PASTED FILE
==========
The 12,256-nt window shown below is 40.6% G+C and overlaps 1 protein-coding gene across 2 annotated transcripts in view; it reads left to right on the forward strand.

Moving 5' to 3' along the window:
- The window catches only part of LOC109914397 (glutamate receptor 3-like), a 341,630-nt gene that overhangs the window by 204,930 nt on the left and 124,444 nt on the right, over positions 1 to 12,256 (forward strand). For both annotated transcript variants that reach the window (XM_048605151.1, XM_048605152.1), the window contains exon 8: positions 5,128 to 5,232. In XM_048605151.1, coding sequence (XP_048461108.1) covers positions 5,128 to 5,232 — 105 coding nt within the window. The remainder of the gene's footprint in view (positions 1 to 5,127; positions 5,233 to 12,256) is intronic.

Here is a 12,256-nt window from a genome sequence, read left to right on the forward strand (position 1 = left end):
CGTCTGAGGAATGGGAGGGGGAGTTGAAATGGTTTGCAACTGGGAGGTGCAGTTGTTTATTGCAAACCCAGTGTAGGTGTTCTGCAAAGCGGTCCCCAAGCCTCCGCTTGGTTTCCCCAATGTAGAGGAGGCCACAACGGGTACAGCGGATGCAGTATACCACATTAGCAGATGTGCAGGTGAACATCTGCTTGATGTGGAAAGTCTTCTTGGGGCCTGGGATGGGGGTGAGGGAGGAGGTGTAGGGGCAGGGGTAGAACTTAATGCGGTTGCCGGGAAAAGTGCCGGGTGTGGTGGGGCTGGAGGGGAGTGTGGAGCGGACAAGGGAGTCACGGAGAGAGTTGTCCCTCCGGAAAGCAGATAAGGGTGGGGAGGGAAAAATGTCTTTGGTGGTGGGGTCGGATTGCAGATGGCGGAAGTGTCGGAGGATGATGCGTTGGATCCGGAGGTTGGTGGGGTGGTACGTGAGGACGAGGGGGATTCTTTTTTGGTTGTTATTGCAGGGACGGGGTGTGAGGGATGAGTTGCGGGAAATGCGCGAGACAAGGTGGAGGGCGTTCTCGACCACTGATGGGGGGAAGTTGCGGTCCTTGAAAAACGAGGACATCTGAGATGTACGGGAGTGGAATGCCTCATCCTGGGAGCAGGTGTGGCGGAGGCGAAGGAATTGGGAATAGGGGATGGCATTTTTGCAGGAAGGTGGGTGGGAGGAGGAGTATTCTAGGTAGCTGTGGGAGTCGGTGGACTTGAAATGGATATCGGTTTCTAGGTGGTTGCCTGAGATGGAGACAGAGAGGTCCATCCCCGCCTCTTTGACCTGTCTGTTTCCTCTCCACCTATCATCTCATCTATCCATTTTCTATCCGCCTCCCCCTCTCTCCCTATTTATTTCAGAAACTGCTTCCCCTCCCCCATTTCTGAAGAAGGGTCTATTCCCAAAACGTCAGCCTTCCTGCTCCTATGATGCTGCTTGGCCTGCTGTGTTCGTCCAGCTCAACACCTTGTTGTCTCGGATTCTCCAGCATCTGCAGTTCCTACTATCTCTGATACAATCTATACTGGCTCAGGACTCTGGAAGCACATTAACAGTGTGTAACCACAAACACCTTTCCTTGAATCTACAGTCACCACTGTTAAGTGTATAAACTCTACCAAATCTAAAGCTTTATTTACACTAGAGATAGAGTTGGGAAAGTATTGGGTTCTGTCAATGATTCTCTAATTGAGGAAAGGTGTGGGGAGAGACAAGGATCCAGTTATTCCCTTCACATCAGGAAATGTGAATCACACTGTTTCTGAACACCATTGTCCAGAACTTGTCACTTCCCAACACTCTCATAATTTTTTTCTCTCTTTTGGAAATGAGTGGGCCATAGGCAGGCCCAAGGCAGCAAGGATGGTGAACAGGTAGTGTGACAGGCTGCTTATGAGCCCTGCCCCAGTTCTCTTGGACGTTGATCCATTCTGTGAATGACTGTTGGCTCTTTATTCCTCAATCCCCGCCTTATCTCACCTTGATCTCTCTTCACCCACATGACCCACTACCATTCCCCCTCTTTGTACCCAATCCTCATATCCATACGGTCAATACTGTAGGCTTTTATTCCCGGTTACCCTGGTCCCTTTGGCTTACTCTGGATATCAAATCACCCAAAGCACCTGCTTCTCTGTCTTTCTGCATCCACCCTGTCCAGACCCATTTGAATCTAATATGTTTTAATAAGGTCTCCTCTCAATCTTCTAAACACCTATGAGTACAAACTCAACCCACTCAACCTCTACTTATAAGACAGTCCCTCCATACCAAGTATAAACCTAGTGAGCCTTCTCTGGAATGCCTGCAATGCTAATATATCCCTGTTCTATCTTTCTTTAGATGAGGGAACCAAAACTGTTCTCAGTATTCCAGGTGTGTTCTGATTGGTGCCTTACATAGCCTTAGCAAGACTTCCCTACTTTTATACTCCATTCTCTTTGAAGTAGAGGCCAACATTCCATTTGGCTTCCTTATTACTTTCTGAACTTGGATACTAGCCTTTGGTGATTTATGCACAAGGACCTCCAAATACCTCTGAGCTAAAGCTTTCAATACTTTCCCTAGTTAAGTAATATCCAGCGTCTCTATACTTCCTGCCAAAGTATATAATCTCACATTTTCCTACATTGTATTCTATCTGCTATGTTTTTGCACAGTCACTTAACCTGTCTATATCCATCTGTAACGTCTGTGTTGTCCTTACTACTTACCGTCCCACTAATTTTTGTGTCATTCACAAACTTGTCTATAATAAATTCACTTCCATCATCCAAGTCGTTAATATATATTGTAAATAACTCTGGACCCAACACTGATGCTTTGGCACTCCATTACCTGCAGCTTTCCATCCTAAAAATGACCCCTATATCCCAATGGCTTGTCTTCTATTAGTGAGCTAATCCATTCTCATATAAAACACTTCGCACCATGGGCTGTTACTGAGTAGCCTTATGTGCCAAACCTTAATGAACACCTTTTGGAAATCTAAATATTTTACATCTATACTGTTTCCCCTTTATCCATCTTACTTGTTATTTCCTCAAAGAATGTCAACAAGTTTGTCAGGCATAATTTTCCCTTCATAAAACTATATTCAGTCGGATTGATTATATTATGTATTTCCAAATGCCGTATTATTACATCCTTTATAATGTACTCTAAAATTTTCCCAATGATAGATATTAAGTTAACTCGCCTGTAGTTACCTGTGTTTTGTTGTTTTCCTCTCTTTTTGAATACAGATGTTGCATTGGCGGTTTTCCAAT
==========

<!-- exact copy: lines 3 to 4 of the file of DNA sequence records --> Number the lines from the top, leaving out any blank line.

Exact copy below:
- The window catches only part of LOC109914397 (glutamate receptor 3-like), a 341,630-nt gene that overhangs the window by 204,930 nt on the left and 124,444 nt on the right, over positions 1 to 12,256 (forward strand). For both annotated transcript variants that reach the window (XM_048605151.1, XM_048605152.1), the window contains exon 8: positions 5,128 to 5,232. In XM_048605151.1, coding sequence (XP_048461108.1) covers positions 5,128 to 5,232 — 105 coding nt within the window. The remainder of the gene's footprint in view (positions 1 to 5,127; positions 5,233 to 12,256) is intronic.

Here is a 12,256-nt window from a genome sequence, read left to right on the forward strand (position 1 = left end):